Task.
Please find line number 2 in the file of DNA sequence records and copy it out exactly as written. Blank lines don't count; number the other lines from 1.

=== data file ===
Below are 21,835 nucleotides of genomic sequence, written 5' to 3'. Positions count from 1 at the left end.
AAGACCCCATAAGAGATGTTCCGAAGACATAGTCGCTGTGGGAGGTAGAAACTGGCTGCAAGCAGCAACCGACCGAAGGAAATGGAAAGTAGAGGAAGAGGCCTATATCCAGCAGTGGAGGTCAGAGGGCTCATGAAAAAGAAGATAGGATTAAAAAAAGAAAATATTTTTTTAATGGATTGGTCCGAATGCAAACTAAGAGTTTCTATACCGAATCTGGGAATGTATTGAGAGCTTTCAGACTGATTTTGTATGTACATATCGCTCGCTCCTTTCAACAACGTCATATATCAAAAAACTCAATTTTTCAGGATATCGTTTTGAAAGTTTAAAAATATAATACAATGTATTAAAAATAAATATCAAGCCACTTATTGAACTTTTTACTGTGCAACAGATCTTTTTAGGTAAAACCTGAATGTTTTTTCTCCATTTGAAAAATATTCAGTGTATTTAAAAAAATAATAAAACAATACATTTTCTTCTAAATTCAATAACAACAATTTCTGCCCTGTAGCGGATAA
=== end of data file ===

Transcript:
AAGACCCCATAAGAGATGTTCCGAAGACATAGTCGCTGTGGGAGGTAGAAACTGGCTGCAAGCAGCAACCGACCGAAGGAAATGGAAAGTAGAGGAAGAGGCCTATATCCAGCAGTGGAGGTCAGAGGGCTCATGAAAAAGAAGATAGGATTAAAAAAAGAAAATATTTTTTTAATGGATTGGTCCGAATGCAAACTAAGAGTTTCTATACCGAATCTGGGAATGTATTGAGAGCTTTCAGACTGATTTTGTATGTACATATCGCTCGCTCCTTTCAACAACGTCATATATCAAAAAACTCAATTTTTCAGGATATCGTTTTGAAAGTTTAAAAATATAATACAATGTATTAAAAATAAATATCAAGCCACTTATTGAACTTTTTACTGTGCAACAGATCTTTTTAGGTAAAACCTGAATGTTTTTTCTCCATTTGAAAAATATTCAGTGTATTTAAAAAAATAATAAAACAATACATTTTCTTCTAAATTCAATAACAACAATTTCTGCCCTGTAGCGGATAA